The 322-foot (98-meter) Artemis I rocket group, including NASA’s massive SLS rocket and Orion spacecraft, will begin rehearsal Friday. The testing is expected to continue through Sunday.
The test results will determine when the unmanned Artemis I will set out on a mission beyond the moon and back to Earth. This mission will launch NASA’s Artemis program, which is expected to return humans to the moon and land the first woman and first people of color on the moon by 2025.
The rehearsal simulates each stage of the launch without the missile actually exiting the launch pad. This includes loading ultra-cooled propulsion fuel into the missile’s tanks, performing a complete countdown simulating a launch, resetting the countdown clock and depleting the missile tanks. The test will begin calling stations Friday at 5 PM ET and end Sunday evening with the final countdown.
Calling the stations, which is a check-in with every team associated with the launch, “is a milestone because it’s the time we call our teams to let them know that wetsuit testing is officially underway,” he said. Charlie Blackwell Thompson, Artemis launch manager for NASA’s Earth Exploration Systems Program, during a press conference Tuesday.
Trial run includes countdown
Once the rocket is loaded with more than 700,000 gallons (3.2 million liters) of propellant, on Sunday teams will go through all the steps toward launch.
“Liquid hydrogen is at minus 450 degrees Fahrenheit (minus 268 degrees Celsius), and liquid oxygen is negative 273 (minus 169 degrees Celsius), so they’re very cold materials,” said Tom Whitmaier, NASA associate deputy director of Joint Exploration Systems Development. Press Conference.” “I used to get this back in on Shuttle and it’s like watching ballet. You have pressure, volume, and temperature. And you really work on all these parameters to have a successful tank operation.”
Team members will count down the 1 minute 30 seconds before launch and pause to make sure they can keep running for three minutes, resume running the clock and let it go down to 33 seconds, then pause the countdown.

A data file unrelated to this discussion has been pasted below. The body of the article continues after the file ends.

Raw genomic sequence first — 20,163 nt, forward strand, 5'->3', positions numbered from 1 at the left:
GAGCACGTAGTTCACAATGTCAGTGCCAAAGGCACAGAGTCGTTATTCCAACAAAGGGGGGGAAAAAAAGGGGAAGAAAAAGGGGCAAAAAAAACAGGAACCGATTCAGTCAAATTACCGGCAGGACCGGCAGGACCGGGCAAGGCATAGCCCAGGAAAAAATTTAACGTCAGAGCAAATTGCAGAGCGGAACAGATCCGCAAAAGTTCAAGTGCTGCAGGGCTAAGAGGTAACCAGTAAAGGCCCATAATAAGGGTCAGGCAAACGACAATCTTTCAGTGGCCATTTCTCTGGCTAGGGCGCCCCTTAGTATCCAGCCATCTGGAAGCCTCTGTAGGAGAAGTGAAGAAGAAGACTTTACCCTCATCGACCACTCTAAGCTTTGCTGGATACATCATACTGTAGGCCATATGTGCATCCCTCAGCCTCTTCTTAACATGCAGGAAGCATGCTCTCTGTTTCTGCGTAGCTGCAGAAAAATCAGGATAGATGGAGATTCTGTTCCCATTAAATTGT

Then, they’ll reset the clock to 10 minutes before launch, countdown again and finish 9.3 seconds before launch occurs. This simulates what’s called a launch washout, or aborted launch attempt if weather or technical issues would prevent a safe takeoff.
At the end of the test, the team will drain the rocket’s propellant, just as it would during a real cleanup.
Some steps will be classified
While key milestones will be shared on the NASA website, details such as the exact timings, temperatures, and time taken to complete certain tasks “are considered important information by other countries. And so we have to be very careful when sharing data,” Whitmer said.
This is for a reason.
“We’re really very sensitive to cryogenic launch vehicles of a size and capability that are very similar to the ballistic capabilities that other nations are so interested in,” Whitmaier said. “And what they’re specifically looking for are timing sequence flow rates, temperatures, and anything that would help them or other people most likely to help others do similar things.”
He said the complex interaction between the loading fuel and the sequence of events to prevent stress on the vehicle are the specific types of data that will be of particular interest.
Whitmer stressed that the agency has been conservative and exercised a great deal of caution, “particularly in the environment we are in these days.”
Anticipating the summer launch
The space agency is expected to provide an update on test results on Monday.
Depending on the outcome of the rehearsal, the unmanned mission could begin in June or July.
During the flight, the unmanned Orion spacecraft will blast above an SLS rocket to reach the moon and travel thousands of miles behind it — farther than any spacecraft intended to carry humans has traveled. This mission is expected to last a few weeks and will end with Orion spray in the Pacific Ocean.
Artemis I will be Orion’s final testing ground before the spacecraft carries astronauts to the Moon, 1,000 times more Earth-bound than the International Space Station site.
After the uncrewed Artemis I flight, Artemis II will be a lunar flight and Artemis III will return astronauts to the lunar surface. The schedule for launching subsequent missions depends on the results of the Artemis I mission.
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